How to Take Care of Yourself Emotionally in a Long-Distance Relationship

Long-distance relationships require emotional maturity. We give you some tips to ensure that distance doesn't end up being the factor that ends your relationship.
How to Take Care of Yourself Emotionally in a Long-Distance Relationship

Last update: 22 April, 2022

Today, thanks to new technologies and communication channels, maintaining a long-distance relationship is much easier than it was some years ago. Nevertheless, it’s still a complicated and often painful process. In fact, during this kind of relationship, more than ever, you need to count on yourself to protect your emotions and be able to enjoy the bond between you.

Long-distance relationships are just as relevant as those that develop in a context of physical proximity. However, if your partner lives far away, it’s likely that you’ve had to face the judgment and disbelief of some of those close to you. Nonetheless, research demonstrates that those who maintain these types of connections manage to achieve higher levels of intimacy and satisfaction in their relationships.

Despite this fact, in most cases, the distance ends up becoming a negative variable. It’s usually down to factors like your partner not being there to hug you after a hard day’s work, being unable to comfort you in bad times, or not being able to accompany you on outings or celebrations. This can awaken fears, insecurities, and inappropriate behavior in both of you. For this reason, we want to offer you some tips to take care of yourself and avoid any unnecessary suffering.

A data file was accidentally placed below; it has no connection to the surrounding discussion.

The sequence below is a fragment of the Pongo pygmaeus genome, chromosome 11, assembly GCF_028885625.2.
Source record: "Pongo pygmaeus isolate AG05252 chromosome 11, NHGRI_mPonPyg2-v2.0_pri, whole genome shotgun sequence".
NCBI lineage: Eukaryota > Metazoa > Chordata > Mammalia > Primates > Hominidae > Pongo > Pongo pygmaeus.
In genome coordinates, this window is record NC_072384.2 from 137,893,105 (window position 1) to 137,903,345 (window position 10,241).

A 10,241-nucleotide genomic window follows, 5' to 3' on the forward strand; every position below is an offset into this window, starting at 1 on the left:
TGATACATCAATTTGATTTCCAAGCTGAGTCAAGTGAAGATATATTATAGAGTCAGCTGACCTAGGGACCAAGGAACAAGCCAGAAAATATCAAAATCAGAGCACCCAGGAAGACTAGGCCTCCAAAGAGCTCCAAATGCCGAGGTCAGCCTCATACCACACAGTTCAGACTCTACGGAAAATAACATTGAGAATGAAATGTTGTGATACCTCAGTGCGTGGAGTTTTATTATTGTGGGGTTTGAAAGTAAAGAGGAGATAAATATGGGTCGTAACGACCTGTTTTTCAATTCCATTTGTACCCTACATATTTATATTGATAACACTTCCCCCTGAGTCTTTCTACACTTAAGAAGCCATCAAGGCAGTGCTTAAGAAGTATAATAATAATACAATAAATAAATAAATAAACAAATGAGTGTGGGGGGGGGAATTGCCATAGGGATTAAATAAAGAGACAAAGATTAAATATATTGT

Sad man, in a long-distance relationship.

Taking care of your emotions in a long-distance relationship

When you establish a  relationship, you usually unconsciously deposit a good part of your well-being in it.

In the face of dissatisfaction and unhappiness, you might blame your relationship for not contributing what you need to make your life better. However, taking care of yourself is your responsibility. Indeed, more than anything else, it’s your thoughts and attitudes that determine your peace of mind.

Control your inner saboteur

Being away from your partner can awaken a negative internal dialogue in you, the voice of that inner saboteur who tries to convince you that something is wrong. For the same reason, you may find yourself constantly thinking that your partner is going to cheat on you or that they’re going to discover that they’re happier without you.

These insecurities can lead you to carry out unhealthy behaviors like constantly complaining or criticizing your partner, trying to control them, always needing to know where they are, or even trying to find ways of spying on them.

Not only does this deteriorate your relationship and break the trust between you, but it also causes you enormous unnecessary emotional suffering. Therefore, it’s important that you detect these kinds of thoughts as soon as they occur, analyze their veracity, and replace them with others that are more appropriate and beneficial.

Live in the present